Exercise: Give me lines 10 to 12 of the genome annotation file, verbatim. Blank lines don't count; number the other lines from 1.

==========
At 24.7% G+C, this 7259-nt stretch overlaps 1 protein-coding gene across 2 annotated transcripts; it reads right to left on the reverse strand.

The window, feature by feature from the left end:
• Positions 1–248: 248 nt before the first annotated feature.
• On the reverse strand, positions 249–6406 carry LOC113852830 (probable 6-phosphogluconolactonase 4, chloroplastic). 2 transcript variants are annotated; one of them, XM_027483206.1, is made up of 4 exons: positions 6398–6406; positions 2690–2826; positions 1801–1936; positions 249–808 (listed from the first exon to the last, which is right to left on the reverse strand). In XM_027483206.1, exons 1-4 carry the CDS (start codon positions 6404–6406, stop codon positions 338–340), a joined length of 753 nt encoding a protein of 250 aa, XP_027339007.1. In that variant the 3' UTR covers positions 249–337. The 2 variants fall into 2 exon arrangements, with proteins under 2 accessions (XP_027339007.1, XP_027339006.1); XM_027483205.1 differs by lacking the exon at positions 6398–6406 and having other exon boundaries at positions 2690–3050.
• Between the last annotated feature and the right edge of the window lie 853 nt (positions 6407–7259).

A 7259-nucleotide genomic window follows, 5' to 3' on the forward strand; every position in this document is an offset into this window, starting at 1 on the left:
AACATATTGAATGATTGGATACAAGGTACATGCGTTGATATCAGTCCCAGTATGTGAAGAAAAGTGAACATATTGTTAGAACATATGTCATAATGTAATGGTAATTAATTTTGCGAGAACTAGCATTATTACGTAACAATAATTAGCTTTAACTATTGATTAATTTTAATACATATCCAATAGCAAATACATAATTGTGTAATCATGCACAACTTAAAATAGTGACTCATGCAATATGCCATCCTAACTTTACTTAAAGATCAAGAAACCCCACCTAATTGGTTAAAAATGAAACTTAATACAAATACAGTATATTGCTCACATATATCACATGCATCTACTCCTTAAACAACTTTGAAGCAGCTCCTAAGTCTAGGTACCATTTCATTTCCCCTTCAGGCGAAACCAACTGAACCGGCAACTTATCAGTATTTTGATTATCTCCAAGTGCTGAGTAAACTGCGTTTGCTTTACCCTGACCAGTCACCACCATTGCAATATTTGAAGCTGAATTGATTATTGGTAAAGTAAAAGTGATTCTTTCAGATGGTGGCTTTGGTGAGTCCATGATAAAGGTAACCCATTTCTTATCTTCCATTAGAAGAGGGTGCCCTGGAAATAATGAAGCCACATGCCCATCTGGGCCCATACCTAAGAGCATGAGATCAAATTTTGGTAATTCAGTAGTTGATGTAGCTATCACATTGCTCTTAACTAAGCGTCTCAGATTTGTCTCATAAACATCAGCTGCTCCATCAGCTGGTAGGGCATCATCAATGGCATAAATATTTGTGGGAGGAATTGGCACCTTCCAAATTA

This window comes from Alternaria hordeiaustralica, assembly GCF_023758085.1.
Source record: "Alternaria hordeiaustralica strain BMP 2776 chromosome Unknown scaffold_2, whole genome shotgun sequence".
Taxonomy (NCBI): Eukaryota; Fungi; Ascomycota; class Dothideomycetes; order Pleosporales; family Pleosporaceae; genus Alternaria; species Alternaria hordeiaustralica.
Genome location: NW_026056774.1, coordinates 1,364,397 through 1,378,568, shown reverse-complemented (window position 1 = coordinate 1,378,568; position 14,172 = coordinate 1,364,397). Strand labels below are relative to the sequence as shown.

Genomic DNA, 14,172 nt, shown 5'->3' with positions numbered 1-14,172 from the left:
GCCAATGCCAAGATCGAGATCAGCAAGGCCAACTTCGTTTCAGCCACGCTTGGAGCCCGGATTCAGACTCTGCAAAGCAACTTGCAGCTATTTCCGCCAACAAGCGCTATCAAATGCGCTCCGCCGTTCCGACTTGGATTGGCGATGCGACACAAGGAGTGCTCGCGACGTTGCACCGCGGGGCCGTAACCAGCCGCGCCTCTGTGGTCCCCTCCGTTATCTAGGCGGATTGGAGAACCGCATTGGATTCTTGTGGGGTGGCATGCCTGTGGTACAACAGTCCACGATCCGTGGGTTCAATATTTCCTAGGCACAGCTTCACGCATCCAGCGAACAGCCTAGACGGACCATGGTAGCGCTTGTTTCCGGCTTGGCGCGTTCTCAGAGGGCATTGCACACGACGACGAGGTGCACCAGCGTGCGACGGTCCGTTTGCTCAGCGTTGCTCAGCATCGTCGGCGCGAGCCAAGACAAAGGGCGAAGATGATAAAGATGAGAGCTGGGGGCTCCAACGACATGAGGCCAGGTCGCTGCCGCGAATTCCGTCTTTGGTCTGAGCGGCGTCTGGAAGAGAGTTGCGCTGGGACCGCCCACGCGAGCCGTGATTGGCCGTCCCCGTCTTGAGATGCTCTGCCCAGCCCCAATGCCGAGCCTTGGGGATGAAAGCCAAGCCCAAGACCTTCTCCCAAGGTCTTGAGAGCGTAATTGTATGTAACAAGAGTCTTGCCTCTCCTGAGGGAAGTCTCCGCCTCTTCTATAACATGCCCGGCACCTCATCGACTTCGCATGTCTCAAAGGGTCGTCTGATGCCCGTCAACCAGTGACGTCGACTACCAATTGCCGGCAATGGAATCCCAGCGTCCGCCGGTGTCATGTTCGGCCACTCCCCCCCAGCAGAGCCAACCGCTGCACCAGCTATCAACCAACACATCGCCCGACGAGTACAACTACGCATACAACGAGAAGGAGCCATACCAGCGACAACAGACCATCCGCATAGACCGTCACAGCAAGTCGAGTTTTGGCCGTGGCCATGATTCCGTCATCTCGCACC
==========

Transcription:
Taxonomy (NCBI): Eukaryota; Fungi; Ascomycota; class Dothideomycetes; order Pleosporales; family Pleosporaceae; genus Alternaria; species Alternaria hordeiaustralica.
Genome location: NW_026056774.1, coordinates 1,364,397 through 1,378,568, shown reverse-complemented (window position 1 = coordinate 1,378,568; position 14,172 = coordinate 1,364,397). Strand labels below are relative to the sequence as shown.

Genomic DNA, 14,172 nt, shown 5'->3' with positions numbered 1-14,172 from the left: